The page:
If a Cub Scout has completed the second grade and has earned the Bobcat Badge, the youth may start earning the Bear rank. The scout receives a Bear Scout handbook, Bear neckerchief, and Bear neckerchief slide when beginning the Bear portion of the scouting trail. A blue Cub Scout Uniform will also be needed. This part of the scouting trail is intended to take one school year, preparing the scout to begin earning the Webelos rank after completing third grade.
How to Join:
- Go to BeAScout.org
- Click the 'Cub Scouts' tab.
- Enter your zipcode and click the arrow button.
- Click on a Pack near you to see its contact info so you can call the Pack or your local Council about joining.
- Complete a BSA Youth Application and Health Record and give them to the Cubmaster of the Pack you choose.
Your Bear den will have opportunities to participate in Pack meetings. Prepare your scouts by having them ready to perform a couple of Skits and lead the pack in some Games. By having a Bear favorite ready, your scouts will look good, have fun, and increase their confidence through leading the pack.
Tip: Choose 2 skits and games before September and do them at your first den meeting. Don't wait until your Cubmaster calls on you for a skit.
Tip: Many packs award the Bear badge at their Blue Gold banquet in February. If you begin your Bear program in September, this means you have less than 5 months to complete the Bear requirements. You should plan out what requirements your den will do and make a schedule so everyone knows what is expected. A calendar kept up to date helps families keep track of their scouting commitments.
Bear Scouts do adventures described in their Bear handbook that advance them towards their Bear rank. By completing seven adventures, the Bear rank is earned.
Bear Rank Requirements:
- Complete each of the six Bear required adventures:
- In addition to the six required adventures listed previously, complete at least one Bear elective adventure of your den's or family's choosing from this list: A Bear Goes Fishing, Bear Picnic Basket, Critter Care, Forensics, Grin and Bear It, Marble Madness, Roaring Laughter, Salmon Run, Super Science
- With your parent, guardian, or caring adult, complete the exercises in the pamphlet entitled How to Protect Your Children From Child Abuse: A Parent's Guide.
- Watch the Protect Yourself Rules video for 3rd Grade, Bear.
(The video is located at https://vimeo.com/325064786 and can be watched on-line or downloaded and viewed off-line.)
OR Earn the Protect Yourself Rules Preview Adventure for Bear.
Bear Cub Scouts may also complete the Protect Yourself Rules, Yo-Yo, or Modular Design Preview Adventure for requirement 2. If Cub Scouts use the Protect Yourself Rules Adventure in requirement 4, the adventure can not be used as an elective for requirement 2.
Akela is the name given to the Cub Scout's parent or guardian, the caring adult guiding the youth along the Cub Scouting trail. Akela is responsible for acknowledging completion of each adventure requirement by signing and dating the appropriate spot in the Bear's handbook. There is also a spot for the Bear Den Leader to sign for each requirement. The Adventure Tracking pages in the back of the Bear handbook can be used by the Bear to track progress all in one spot, and some dens use advancement charts or den doodles to publicly display advancement.
After completing rank requirements, a Bear can stay active throughout the program year by completing elective adventures with the youth's Akela or den, or at district and council hosted events. The scout may try to earn all adventure belt loops before moving on to a Webelos den.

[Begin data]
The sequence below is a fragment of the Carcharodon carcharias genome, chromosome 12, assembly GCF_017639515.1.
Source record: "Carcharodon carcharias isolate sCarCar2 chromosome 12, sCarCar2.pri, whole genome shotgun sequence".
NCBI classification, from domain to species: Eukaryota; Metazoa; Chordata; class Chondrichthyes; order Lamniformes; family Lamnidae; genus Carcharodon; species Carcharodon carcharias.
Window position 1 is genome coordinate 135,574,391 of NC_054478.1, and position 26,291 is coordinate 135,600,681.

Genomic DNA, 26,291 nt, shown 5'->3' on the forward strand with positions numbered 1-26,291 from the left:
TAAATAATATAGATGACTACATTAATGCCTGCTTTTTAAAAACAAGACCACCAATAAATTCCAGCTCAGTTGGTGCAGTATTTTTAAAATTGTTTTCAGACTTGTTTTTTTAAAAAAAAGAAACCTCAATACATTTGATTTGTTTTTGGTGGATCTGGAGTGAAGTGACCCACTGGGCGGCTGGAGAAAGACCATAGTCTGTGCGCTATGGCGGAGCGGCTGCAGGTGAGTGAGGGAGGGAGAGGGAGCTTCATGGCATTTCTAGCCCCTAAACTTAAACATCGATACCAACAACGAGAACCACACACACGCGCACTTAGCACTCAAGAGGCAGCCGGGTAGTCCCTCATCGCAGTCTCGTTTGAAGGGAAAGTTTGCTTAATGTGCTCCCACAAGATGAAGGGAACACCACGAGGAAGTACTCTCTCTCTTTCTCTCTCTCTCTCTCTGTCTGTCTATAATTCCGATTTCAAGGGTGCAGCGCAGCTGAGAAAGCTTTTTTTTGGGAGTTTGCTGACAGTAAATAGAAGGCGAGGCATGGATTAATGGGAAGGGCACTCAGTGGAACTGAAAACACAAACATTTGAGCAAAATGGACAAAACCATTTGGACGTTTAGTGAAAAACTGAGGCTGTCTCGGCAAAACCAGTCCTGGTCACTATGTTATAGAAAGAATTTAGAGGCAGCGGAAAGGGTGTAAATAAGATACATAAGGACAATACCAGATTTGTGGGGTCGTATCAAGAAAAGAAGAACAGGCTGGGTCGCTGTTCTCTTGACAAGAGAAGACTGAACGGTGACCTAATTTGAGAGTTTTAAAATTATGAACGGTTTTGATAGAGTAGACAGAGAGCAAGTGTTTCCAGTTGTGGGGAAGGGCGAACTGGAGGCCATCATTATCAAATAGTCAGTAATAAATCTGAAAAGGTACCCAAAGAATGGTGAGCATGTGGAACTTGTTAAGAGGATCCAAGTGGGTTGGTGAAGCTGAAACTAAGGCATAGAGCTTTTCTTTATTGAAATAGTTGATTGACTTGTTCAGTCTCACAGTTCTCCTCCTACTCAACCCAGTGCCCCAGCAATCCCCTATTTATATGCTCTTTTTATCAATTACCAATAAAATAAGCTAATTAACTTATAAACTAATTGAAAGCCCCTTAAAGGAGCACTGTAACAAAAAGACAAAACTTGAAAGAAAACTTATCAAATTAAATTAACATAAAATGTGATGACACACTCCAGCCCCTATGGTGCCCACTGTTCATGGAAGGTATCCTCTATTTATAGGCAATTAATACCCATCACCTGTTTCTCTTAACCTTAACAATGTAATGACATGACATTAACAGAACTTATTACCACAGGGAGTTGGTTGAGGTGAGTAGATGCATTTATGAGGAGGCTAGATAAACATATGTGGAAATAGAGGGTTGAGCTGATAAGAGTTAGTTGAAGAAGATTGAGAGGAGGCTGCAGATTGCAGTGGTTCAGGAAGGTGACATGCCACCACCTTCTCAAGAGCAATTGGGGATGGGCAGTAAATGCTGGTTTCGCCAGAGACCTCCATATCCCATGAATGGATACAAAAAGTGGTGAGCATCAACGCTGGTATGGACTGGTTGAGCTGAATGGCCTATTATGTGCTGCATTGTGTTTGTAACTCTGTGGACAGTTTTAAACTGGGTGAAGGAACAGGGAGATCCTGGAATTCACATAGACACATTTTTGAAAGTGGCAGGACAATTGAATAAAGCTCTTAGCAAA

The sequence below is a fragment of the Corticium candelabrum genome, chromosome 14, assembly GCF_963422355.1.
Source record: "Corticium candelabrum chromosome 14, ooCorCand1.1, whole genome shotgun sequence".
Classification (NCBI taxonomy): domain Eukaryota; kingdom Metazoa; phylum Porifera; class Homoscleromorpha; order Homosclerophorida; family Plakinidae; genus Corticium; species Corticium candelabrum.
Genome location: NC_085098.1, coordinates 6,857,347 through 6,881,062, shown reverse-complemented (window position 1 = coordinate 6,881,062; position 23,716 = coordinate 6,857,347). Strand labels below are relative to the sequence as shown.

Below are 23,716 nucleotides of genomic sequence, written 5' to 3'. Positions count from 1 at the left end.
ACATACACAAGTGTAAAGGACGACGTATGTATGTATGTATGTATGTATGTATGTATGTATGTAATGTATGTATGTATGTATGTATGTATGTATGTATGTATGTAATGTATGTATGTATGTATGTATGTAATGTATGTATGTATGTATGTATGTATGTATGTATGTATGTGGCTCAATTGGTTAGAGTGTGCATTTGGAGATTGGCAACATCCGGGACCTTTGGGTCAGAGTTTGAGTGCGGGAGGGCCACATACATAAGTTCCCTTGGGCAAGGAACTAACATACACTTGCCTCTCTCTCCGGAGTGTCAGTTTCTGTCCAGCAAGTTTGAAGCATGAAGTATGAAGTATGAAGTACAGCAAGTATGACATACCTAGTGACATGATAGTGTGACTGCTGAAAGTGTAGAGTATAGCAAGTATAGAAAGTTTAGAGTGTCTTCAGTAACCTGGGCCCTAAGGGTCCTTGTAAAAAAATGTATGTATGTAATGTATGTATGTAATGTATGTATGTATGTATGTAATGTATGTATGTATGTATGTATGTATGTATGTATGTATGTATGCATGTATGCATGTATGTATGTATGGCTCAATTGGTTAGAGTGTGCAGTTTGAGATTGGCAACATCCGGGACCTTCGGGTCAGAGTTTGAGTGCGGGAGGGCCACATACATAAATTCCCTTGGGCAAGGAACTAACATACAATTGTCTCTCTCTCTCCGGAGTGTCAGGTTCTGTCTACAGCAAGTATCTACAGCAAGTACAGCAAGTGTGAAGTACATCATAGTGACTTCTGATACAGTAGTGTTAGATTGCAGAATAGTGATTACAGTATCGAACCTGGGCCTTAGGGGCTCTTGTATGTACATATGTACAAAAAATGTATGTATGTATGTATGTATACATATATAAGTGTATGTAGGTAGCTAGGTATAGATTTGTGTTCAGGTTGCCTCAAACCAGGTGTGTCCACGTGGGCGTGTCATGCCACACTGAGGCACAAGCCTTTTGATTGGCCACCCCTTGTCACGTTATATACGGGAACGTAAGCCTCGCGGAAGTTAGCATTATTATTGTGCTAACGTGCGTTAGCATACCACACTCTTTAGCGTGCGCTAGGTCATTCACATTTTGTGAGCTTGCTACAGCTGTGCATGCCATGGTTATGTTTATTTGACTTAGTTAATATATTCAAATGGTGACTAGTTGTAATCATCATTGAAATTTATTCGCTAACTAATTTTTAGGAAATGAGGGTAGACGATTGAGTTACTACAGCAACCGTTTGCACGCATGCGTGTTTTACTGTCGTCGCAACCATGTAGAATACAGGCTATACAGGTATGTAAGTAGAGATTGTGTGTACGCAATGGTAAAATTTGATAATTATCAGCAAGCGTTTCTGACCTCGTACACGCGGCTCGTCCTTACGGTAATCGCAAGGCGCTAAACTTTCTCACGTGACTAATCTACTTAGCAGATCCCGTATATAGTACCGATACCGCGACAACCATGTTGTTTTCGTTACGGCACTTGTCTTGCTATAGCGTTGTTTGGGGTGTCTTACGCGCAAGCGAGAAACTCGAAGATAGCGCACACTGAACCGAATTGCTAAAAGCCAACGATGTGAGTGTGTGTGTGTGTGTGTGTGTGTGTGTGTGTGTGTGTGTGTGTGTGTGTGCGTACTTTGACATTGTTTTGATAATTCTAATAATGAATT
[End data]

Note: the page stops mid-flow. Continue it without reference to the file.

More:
Bear Den Leader:
An encouraging, organized, and supportive Bear Den Leader makes a Bear Den a success. The Den Leader plans the program of activities for the year and makes that plan available to all den parents. The Den Leader should enjoy being outside and comfortable exploring the environment in a safe manner.
A well-run Bear den gives each scout a chance to practice leadership skills on the rest of the den in manageable amounts. The Denner position is a great way for individual scouts to practice leadership for a short time. The Den Chief is a Boy Scout that has volunteered to work with a den in order to practice skills and be a role model for younger scouts. The Den Leader is responsible for training and assisting a Den Chief, if the den has been assigned one.
Bear Den Leader is a registered volunteer BSA position whose responsibilities are:
- Work directly with other den and pack leaders to ensure that their den is an active and successful part of the pack.
- Plan, prepare for, and conduct den meetings with the assistant den leader and den chief.
- Attend pack leaders' meetings.
- Lead the den at the monthly pack meeting and pack activities.
- Ensure the transition of scouts in the Bear den into a Webelos den at the end of the year.
- Keep accurate records.
- Help the den earn the National Den Award.
There are many resources available to help the den leader plan and run a successful, interesting program for the scouts. The Bear Den Leader Guide is the most important one. It has complete den meeting plans for each adventure and many ideas for activities that promote the purposes of Cub Scouting. This guide takes much of the planning burden off over-extended volunteers.
Tip: Remember that the Cub Scout motto of Do Your Best is central to the program. There is no level of competence or skill required to complete adventures. Putting in personal effort and having fun with fellow scouts is success.
Tip: Many available Awards are never earned, especially by Wolf and Bear dens. Learn about additional awards offered to your scouts such as the World Conservation Award and Outdoor Ethics Award and try to work them into your schedule - especially in the spring and summer months.
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